Mandatory CPR training in high school may contribute to higher rates of bystander intervention and improved survival following out-of-hospital cardiac arrest (OHCA), according to a registry study slated to be presented Nov. 11 at the American Heart Association’s Resuscitation Science Symposium in Chicago.
Researchers looked at data from nearly 110,000 OHCA patients, 59 percent of whom suffered their events in states with laws requiring CPR education in schools. Compared to OHCA patients in states without those laws, those individuals experienced:
- A greater likelihood of bystander CPR before emergency medical services arrived (41.3 percent versus 36.1 percent).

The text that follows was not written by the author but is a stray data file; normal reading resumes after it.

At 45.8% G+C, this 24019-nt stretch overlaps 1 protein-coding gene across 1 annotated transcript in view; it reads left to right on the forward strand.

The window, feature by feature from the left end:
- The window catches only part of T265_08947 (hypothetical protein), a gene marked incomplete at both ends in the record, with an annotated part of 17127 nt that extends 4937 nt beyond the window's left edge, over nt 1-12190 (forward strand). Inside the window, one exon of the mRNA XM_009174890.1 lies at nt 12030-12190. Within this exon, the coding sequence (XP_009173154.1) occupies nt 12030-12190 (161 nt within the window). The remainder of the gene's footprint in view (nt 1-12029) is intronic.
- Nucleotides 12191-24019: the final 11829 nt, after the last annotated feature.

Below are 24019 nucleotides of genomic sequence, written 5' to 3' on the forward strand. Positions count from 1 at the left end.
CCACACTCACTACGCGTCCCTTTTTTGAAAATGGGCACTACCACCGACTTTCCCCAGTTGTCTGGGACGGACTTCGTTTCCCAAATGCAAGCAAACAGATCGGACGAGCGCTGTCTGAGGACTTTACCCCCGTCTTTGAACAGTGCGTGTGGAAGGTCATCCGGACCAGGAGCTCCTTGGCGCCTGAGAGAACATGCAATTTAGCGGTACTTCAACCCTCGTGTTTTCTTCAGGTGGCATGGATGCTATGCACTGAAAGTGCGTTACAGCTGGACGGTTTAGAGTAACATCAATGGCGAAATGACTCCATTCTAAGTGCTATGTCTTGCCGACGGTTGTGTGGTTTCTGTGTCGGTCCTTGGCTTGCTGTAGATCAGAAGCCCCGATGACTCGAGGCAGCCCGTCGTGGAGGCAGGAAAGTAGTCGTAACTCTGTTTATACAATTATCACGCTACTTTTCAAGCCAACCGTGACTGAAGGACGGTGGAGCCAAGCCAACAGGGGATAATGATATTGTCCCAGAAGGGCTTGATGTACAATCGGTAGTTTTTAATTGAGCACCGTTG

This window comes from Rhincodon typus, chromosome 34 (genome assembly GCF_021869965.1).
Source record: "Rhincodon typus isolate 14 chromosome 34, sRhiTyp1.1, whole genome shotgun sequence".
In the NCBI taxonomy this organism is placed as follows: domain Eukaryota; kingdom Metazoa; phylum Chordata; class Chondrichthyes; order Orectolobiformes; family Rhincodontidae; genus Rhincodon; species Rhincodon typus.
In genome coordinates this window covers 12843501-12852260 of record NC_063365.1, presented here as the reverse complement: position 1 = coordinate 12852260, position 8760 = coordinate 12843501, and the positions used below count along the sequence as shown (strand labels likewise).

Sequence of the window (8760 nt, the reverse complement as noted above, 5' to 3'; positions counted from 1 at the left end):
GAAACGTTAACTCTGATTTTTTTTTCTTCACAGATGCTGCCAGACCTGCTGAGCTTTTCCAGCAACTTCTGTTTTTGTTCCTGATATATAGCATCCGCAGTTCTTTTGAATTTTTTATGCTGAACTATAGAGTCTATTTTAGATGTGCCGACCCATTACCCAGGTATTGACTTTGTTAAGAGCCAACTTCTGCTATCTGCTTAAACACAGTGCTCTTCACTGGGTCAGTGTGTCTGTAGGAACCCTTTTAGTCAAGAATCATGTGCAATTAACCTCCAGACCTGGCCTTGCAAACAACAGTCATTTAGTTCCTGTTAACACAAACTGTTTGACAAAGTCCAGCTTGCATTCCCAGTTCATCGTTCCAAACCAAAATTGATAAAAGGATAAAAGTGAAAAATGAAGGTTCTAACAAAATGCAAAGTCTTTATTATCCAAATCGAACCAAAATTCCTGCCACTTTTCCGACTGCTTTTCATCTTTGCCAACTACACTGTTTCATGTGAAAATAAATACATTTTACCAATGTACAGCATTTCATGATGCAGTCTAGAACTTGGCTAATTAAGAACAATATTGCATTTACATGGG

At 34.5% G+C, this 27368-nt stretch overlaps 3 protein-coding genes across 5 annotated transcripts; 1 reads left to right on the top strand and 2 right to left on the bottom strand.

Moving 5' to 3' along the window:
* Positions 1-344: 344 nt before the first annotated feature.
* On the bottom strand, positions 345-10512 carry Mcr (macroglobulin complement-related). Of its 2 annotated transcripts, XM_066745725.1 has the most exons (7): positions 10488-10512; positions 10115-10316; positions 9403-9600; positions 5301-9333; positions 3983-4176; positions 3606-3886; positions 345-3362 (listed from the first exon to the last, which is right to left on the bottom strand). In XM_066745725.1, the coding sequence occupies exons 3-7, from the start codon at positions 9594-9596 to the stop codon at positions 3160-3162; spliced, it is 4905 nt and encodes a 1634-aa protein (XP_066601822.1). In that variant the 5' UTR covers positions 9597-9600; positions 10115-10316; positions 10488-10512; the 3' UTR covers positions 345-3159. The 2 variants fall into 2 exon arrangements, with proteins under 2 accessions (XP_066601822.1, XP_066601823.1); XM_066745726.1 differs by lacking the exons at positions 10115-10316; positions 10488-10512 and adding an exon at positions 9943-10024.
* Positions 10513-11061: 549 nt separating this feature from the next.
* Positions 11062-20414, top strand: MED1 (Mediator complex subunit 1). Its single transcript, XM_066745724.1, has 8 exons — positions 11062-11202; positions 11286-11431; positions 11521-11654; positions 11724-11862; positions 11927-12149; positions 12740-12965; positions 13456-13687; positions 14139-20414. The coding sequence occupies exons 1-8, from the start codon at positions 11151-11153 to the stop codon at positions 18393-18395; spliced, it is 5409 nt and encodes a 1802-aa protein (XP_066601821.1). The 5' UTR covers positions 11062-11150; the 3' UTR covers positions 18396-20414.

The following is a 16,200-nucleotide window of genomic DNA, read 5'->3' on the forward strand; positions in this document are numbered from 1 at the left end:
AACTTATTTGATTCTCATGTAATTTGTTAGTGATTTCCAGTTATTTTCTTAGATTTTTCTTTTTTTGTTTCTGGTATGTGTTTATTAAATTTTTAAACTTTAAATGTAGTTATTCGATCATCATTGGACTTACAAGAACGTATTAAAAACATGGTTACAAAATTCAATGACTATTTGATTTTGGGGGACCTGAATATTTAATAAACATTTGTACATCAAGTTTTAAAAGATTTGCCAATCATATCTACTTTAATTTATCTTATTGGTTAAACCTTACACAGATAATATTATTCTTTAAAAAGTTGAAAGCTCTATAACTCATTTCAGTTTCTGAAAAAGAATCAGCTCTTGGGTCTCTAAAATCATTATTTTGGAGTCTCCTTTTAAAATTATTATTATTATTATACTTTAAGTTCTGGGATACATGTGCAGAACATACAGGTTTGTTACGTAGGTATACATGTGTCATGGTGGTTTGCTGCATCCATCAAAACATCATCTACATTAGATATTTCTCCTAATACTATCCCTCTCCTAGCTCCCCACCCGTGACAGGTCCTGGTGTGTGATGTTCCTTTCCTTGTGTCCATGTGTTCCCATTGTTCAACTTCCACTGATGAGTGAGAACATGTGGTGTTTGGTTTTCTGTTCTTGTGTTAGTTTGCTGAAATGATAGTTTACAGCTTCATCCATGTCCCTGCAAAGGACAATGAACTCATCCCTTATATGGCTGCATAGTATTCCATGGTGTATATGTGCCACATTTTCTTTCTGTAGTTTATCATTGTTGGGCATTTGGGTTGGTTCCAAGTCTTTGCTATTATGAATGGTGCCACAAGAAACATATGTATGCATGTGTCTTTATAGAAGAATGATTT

- Higher odds of survival to hospital discharge (11.3 percent versus 8.9 percent).
- Higher odds of survival with a favorable neurological outcome, defined as mild to moderate cerebral incapacity (9.5 percent versus 7.6 percent).
The analysis included OHCAs from 14 states and Washington, D.C., that occurred from 2013 to 2017. According to a press release from the American Heart Association, data on specific states will remain confidential.